Canadian goalie Szabados takes move to NWHL in stride

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Canadian goalie Szabados takes move to NWHL in stride

SASKATOON, Saskatchewan (AP) — Two-time Olympic medalist Shannon Szabados is used to facing shots in mens leagues this time of year. Now, the veteran goaltender is perfectly happy competing against women.

“I loved my time playing mens hockey,” Szabados said. “I dont know at 32 that a 65-game schedule is what my body needs.”

Szabados has been the go-to goaltender for the Canadian womens team in many world and Olympic finals since 2010. Now, shes part of Canadas team for the Four Nations Cup tournament, an annual event that also includes the United States, Sweden and Finland.

Szabados has spent the majority of her hockey career in mens leagues, starting with exhibition games for WHLs Tri-City Americans at age 16 to full seasons in the Alberta Junior Hockey League, Alberta Colleges Athletic Conference and the Southern Professional Hockey League.

Any sustained time in the womens game came in the winters she spent centralized with the Canadian team in Calgary preparing for Olympic Games.

Her physical needs, personal life and geography factored into the 32-year-old from Edmonton signing with the Buffalo Beauts of the five-team National Womens Hockey League.

Lorain, just west of Cleveland, Ohio, is the hometown of her partner Carl Nielsen and where Szabados wanted to move after Februarys Winter Olympics in Pyeongchang, South Korea.

“First and foremost, the decision was based on him having a good job there,” she explained. “Theyve had a jewelry store in their family for almost 400 years, so it was important for him to be there.”

Now, shes become very familiar with Interstate 90, and the 435-mile (700-kilometer) round trip from Lorain to Buffalo, New York, that she makes twice a week to play and practice with the Beauts.

“Exit 27, thats my go-to. On the way to Buffalo, theres a Shell and a Tim Hortons,” she said Thursday at the Four Nations Cup tournament.

Kim and Terry Pegula, owners of the NHLs Buffalo Sabres, purchased the Beauts in 2017.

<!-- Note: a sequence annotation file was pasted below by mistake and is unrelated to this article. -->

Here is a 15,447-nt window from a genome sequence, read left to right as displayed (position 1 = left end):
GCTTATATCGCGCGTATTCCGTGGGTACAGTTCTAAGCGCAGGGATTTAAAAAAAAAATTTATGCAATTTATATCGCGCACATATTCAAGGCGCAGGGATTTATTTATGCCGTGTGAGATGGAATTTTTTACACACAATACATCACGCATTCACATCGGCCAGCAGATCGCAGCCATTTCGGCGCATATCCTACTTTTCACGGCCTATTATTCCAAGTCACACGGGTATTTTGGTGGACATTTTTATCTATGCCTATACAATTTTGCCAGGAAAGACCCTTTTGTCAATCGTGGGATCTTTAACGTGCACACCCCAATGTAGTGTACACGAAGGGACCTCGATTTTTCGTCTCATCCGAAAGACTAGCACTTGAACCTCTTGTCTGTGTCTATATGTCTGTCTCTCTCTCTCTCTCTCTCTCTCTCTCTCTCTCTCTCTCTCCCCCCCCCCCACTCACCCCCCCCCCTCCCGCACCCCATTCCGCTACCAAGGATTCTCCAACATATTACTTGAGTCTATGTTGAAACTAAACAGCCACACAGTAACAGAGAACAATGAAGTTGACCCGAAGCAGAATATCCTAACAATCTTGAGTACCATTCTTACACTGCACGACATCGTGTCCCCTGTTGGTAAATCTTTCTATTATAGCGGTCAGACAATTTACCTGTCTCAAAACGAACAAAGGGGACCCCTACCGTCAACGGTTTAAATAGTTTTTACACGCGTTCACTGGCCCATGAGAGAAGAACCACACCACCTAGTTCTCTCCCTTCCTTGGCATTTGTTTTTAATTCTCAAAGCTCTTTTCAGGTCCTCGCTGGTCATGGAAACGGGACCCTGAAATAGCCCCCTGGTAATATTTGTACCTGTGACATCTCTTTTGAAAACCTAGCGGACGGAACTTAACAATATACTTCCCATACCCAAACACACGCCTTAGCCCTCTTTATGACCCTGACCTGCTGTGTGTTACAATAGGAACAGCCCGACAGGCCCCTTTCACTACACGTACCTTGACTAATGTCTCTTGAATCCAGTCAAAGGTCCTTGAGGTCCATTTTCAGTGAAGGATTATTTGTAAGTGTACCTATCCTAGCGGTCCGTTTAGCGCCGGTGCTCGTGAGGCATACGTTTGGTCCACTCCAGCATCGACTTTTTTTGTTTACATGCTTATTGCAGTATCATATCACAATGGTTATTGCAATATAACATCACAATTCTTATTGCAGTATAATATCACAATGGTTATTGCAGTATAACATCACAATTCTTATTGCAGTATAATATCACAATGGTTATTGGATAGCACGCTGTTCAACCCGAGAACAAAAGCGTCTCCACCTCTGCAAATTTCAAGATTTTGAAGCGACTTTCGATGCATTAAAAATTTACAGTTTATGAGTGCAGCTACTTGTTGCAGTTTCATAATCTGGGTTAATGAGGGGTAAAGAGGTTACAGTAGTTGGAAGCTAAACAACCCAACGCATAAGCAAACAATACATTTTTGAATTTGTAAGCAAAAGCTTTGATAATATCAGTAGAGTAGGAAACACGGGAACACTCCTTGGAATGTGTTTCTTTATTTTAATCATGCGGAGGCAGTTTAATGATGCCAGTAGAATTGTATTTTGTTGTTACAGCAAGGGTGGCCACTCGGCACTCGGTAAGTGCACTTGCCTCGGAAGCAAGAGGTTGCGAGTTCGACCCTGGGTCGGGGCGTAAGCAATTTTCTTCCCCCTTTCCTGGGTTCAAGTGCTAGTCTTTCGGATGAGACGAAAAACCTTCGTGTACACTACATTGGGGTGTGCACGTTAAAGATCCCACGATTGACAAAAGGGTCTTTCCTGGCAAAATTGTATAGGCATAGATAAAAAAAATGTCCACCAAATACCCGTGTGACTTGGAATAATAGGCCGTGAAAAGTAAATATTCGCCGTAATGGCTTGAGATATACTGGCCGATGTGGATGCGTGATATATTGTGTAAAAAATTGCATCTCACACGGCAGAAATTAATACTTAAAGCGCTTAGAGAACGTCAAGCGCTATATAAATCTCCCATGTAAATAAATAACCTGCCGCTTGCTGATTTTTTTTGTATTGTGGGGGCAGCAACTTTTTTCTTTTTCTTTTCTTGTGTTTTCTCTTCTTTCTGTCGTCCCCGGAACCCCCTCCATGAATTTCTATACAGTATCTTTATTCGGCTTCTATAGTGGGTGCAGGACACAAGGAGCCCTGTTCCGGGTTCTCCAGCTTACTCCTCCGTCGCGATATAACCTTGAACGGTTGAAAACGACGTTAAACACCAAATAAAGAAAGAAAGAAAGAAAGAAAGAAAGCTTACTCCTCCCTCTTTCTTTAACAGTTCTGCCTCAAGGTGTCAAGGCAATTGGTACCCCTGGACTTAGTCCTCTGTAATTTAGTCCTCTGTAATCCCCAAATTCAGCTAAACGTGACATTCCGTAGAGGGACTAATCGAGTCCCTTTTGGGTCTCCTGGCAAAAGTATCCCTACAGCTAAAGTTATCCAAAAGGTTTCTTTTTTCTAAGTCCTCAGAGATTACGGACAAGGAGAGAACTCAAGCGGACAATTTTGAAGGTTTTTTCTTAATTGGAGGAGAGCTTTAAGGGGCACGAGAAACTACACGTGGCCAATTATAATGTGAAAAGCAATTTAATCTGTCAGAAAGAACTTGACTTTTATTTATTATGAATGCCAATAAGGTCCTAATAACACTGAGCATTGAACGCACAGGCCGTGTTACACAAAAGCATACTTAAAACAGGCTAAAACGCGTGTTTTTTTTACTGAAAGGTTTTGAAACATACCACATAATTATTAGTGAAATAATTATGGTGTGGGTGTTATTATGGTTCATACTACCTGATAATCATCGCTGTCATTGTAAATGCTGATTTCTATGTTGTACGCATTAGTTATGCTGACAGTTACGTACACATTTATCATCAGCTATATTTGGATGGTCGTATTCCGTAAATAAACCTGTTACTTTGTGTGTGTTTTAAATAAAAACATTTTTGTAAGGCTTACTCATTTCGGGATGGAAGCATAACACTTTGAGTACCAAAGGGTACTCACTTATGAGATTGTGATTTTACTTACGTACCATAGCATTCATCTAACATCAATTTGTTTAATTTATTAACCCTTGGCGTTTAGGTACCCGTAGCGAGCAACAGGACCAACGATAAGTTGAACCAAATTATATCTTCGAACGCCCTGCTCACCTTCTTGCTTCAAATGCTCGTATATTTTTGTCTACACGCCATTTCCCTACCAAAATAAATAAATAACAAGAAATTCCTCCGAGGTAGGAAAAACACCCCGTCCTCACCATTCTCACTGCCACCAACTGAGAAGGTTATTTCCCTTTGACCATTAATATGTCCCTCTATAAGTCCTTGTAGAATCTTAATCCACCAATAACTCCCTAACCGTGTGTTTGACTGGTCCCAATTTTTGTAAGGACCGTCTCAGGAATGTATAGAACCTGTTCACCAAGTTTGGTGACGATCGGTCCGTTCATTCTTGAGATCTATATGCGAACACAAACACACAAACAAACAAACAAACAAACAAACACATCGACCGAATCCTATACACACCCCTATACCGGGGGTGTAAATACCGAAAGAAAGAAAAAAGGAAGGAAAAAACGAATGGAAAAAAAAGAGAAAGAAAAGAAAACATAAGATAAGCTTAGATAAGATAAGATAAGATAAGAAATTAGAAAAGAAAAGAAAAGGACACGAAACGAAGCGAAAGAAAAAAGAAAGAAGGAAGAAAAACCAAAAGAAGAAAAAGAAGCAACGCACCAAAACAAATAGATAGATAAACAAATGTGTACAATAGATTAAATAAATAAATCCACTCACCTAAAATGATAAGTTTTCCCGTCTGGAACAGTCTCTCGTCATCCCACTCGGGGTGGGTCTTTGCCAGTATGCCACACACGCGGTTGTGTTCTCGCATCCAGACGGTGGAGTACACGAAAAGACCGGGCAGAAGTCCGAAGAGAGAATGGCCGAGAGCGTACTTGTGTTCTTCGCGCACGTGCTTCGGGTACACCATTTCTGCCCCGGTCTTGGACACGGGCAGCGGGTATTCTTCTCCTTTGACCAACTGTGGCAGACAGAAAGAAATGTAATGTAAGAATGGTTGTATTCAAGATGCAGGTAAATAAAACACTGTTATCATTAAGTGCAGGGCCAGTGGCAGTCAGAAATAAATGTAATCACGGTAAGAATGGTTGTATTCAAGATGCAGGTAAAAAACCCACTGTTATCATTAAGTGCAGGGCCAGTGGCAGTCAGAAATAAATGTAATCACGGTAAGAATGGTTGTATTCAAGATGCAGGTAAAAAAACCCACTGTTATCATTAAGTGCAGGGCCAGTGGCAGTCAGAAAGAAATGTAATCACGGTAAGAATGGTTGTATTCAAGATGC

“Its kind of a huge step for womens hockey,” Szabados said. “A lot of our staff overlap. Our media staff, one guy puts on his Sabres jacket and then he puts on his Beauts jacket.

“We get first-class treatment all around as far as facilities and how were treated.”

Szabados injured ligaments in her left knee toward the end of her second season with the Columbus Cottonmouths of the Southern Professional Hockey League in 2016.

Injuries also limited her to a handful of games with the Canadian women during their 2017-18 prep for Pyeongchang.

But Szabados stopped 40 of 42 shots, including nine in overtime, in the Olympic final. The U.S. prevailed in a six-round shootout to claim gold.

Szabados became tearful after the game while talking about injuries that sidelined her for much of the season.

A healthy body that can extend her career is a priority for her now.

“I knew if I wanted to continue … I didnt have the healthiest of years last year, so it was important for me to be somewhere where I could be back to being 100 per cent,” Szabados said.

“Being on the ice seven days a week for hours upon hours and getting running over by 200-pound men was probably not the ideal situation for me health-wise. I miss it, but I enjoy where Im at.”

In 64 games for Canada, Szabados ranks second all-time in wins (47) and shutouts (17), behind Kim St. Pierre, who has 64 wins and 29 shutouts.

Szabados made 27 and 28 saves in the 2014 and 2010 Olympic womens finals, respectively, on the way to the gold medal.

She is the first player from Canadas national team to play in the NWHL. Szabados is 1-2 for the Beauts this season with a goals-against average of 1.67 and a save percentage of .938.

U.S. womens team forward Dani Cameranesi and defender Emily Pfalzer are her Beauts teammates.

How long Szabados will tend net is a year-to-year decision.

She echoes players in both the NWHL and Canadian Womens Hockey League in wishing for a merger of the two leagues.

“I think womens hockey is kind of at an exciting point right now,” Szabados said. “I would regret it if I didnt stick around to see where it goes.”

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